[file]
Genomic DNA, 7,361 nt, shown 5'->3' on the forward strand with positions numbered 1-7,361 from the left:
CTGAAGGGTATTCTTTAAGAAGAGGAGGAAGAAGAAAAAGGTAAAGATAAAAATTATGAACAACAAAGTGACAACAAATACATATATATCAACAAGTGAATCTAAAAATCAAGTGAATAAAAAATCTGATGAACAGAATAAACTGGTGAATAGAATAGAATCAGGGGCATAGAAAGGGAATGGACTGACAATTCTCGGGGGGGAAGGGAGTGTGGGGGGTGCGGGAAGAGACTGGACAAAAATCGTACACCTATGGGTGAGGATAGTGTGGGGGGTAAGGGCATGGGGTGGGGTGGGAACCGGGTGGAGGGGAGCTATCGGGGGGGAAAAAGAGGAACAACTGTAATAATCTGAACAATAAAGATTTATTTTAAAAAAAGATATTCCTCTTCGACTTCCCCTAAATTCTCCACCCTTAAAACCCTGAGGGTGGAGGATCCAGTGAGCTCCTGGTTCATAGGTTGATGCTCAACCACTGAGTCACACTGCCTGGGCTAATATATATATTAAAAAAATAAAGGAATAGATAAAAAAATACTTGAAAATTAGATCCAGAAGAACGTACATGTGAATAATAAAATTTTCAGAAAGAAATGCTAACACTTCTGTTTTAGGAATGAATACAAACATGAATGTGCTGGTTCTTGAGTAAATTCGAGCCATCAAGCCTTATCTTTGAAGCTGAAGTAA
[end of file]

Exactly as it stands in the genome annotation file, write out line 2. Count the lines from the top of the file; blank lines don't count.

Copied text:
CTGAAGGGTATTCTTTAAGAAGAGGAGGAAGAAGAAAAAGGTAAAGATAAAAATTATGAACAACAAAGTGACAACAAATACATATATATCAACAAGTGAATCTAAAAATCAAGTGAATAAAAAATCTGATGAACAGAATAAACTGGTGAATAGAATAGAATCAGGGGCATAGAAAGGGAATGGACTGACAATTCTCGGGGGGGAAGGGAGTGTGGGGGGTGCGGGAAGAGACTGGACAAAAATCGTACACCTATGGGTGAGGATAGTGTGGGGGGTAAGGGCATGGGGTGGGGTGGGAACCGGGTGGAGGGGAGCTATCGGGGGGGAAAAAGAGGAACAACTGTAATAATCTGAACAATAAAGATTTATTTTAAAAAAAGATATTCCTCTTCGACTTCCCCTAAATTCTCCACCCTTAAAACCCTGAGGGTGGAGGATCCAGTGAGCTCCTGGTTCATAGGTTGATGCTCAACCACTGAGTCACACTGCCTGGGCTAATATATATATTAAAAAAATAAAGGAATAGATAAAAAAATACTTGAAAATTAGATCCAGAAGAACGTACATGTGAATAATAAAATTTTCAGAAAGAAATGCTAACACTTCTGTTTTAGGAATGAATACAAACATGAATGTGCTGGTTCTTGAGTAAATTCGAGCCATCAAGCCTTATCTTTGAAGCTGAAGTAA